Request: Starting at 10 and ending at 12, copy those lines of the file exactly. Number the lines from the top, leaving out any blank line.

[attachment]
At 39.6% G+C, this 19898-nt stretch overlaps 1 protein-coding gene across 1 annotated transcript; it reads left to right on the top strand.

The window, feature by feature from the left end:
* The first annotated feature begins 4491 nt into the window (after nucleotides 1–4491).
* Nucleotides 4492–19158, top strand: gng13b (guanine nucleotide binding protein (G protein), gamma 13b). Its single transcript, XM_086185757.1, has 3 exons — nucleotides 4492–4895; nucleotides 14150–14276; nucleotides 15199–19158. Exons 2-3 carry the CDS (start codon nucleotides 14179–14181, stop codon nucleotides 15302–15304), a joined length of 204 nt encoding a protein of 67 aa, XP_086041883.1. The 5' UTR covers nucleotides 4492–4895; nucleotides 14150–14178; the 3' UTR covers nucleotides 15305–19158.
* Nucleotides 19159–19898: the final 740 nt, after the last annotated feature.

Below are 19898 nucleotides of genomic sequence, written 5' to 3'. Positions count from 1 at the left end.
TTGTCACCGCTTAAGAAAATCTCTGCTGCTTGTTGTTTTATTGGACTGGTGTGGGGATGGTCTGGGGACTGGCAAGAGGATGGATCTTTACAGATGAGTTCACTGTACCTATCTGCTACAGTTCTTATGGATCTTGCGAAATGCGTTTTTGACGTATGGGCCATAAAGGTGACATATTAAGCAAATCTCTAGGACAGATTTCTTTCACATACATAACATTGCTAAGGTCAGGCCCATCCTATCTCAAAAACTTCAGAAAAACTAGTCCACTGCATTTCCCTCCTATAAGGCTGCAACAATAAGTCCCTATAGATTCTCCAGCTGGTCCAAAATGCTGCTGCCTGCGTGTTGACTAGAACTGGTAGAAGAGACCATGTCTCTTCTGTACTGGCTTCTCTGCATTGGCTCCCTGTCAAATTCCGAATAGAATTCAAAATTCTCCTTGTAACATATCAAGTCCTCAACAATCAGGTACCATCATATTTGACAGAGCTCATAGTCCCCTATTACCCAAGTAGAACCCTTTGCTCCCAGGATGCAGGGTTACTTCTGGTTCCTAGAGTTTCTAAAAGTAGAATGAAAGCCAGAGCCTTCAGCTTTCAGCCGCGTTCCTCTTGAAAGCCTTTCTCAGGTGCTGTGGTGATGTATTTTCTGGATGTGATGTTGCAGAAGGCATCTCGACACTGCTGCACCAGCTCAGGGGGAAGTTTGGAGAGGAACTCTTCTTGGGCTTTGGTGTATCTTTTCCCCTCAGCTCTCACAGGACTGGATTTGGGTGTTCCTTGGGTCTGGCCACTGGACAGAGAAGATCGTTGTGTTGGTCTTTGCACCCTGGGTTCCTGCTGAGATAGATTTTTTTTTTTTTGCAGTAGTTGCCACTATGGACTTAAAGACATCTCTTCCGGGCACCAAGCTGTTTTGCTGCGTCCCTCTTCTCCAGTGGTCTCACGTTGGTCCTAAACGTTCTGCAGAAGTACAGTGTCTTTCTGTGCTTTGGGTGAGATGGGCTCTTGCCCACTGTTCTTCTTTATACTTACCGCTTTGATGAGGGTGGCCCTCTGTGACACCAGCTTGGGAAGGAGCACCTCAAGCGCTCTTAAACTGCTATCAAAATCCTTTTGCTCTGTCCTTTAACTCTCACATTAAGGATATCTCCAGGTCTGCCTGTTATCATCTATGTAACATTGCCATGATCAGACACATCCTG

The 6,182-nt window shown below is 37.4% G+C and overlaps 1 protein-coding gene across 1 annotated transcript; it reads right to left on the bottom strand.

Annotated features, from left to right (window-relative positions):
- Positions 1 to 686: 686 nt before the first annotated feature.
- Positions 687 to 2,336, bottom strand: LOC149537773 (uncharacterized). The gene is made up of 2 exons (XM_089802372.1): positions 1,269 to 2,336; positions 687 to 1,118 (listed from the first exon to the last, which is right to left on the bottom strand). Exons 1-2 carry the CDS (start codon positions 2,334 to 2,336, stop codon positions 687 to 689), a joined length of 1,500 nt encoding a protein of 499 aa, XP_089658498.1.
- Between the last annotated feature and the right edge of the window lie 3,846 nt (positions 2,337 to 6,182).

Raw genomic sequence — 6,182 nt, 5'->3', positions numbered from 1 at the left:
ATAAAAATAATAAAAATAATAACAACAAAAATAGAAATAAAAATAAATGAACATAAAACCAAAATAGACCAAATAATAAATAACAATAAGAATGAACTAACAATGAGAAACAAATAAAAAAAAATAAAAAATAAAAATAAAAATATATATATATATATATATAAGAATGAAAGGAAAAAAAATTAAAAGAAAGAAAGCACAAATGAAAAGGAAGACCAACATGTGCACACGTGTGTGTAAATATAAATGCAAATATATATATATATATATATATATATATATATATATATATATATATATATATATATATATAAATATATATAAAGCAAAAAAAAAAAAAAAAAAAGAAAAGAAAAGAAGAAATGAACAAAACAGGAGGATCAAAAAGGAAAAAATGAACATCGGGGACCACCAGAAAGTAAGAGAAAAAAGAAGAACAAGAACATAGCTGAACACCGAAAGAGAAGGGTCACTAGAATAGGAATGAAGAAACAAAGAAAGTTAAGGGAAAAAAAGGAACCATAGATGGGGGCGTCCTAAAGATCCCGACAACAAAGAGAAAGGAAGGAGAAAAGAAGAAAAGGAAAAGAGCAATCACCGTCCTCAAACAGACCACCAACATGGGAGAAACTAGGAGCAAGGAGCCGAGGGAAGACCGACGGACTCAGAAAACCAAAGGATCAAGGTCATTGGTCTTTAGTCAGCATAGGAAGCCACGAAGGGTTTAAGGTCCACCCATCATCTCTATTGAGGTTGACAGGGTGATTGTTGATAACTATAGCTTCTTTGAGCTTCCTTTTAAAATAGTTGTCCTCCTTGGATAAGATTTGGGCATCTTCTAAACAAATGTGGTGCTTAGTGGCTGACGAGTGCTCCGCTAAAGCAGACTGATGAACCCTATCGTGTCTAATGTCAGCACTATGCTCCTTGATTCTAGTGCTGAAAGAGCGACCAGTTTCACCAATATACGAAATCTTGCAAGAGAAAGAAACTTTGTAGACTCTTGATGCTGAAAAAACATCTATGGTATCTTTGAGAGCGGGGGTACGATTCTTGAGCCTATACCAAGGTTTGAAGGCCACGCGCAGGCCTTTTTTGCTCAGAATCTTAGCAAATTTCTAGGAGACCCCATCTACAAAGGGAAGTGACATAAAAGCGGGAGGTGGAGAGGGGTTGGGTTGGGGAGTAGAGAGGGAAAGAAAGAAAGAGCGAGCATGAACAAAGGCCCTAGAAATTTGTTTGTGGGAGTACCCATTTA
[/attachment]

- Positions 1 to 686: 686 nt before the first annotated feature.
- Positions 687 to 2,336, bottom strand: LOC149537773 (uncharacterized). The gene is made up of 2 exons (XM_089802372.1): positions 1,269 to 2,336; positions 687 to 1,118 (listed from the first exon to the last, which is right to left on the bottom strand). Exons 1-2 carry the CDS (start codon positions 2,334 to 2,336, stop codon positions 687 to 689), a joined length of 1,500 nt encoding a protein of 499 aa, XP_089658498.1.
- Between the last annotated feature and the right edge of the window lie 3,846 nt (positions 2,337 to 6,182).